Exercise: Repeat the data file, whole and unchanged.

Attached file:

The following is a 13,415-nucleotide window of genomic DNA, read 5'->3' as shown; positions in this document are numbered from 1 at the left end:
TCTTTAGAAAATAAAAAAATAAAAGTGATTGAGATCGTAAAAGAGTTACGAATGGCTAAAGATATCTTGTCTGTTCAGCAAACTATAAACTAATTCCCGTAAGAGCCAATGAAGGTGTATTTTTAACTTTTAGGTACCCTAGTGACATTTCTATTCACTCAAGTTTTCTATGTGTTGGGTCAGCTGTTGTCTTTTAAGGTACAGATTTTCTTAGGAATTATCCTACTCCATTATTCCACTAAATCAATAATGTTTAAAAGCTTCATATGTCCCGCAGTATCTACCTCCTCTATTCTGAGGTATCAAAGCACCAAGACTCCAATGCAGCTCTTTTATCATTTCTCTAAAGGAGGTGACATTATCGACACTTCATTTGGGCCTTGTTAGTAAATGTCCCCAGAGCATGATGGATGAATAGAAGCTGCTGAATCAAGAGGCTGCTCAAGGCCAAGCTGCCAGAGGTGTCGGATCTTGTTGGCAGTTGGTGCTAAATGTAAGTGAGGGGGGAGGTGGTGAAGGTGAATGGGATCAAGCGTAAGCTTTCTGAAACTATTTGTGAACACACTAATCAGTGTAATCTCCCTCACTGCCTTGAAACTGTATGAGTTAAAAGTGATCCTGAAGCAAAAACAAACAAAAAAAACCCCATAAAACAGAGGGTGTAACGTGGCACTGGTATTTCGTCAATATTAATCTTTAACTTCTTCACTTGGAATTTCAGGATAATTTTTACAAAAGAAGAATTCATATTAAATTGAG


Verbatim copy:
The following is a 13,415-nucleotide window of genomic DNA, read 5'->3' as shown; positions in this document are numbered from 1 at the left end:
TCTTTAGAAAATAAAAAAATAAAAGTGATTGAGATCGTAAAAGAGTTACGAATGGCTAAAGATATCTTGTCTGTTCAGCAAACTATAAACTAATTCCCGTAAGAGCCAATGAAGGTGTATTTTTAACTTTTAGGTACCCTAGTGACATTTCTATTCACTCAAGTTTTCTATGTGTTGGGTCAGCTGTTGTCTTTTAAGGTACAGATTTTCTTAGGAATTATCCTACTCCATTATTCCACTAAATCAATAATGTTTAAAAGCTTCATATGTCCCGCAGTATCTACCTCCTCTATTCTGAGGTATCAAAGCACCAAGACTCCAATGCAGCTCTTTTATCATTTCTCTAAAGGAGGTGACATTATCGACACTTCATTTGGGCCTTGTTAGTAAATGTCCCCAGAGCATGATGGATGAATAGAAGCTGCTGAATCAAGAGGCTGCTCAAGGCCAAGCTGCCAGAGGTGTCGGATCTTGTTGGCAGTTGGTGCTAAATGTAAGTGAGGGGGGAGGTGGTGAAGGTGAATGGGATCAAGCGTAAGCTTTCTGAAACTATTTGTGAACACACTAATCAGTGTAATCTCCCTCACTGCCTTGAAACTGTATGAGTTAAAAGTGATCCTGAAGCAAAAACAAACAAAAAAAACCCCATAAAACAGAGGGTGTAACGTGGCACTGGTATTTCGTCAATATTAATCTTTAACTTCTTCACTTGGAATTTCAGGATAATTTTTACAAAAGAAGAATTCATATTAAATTGAG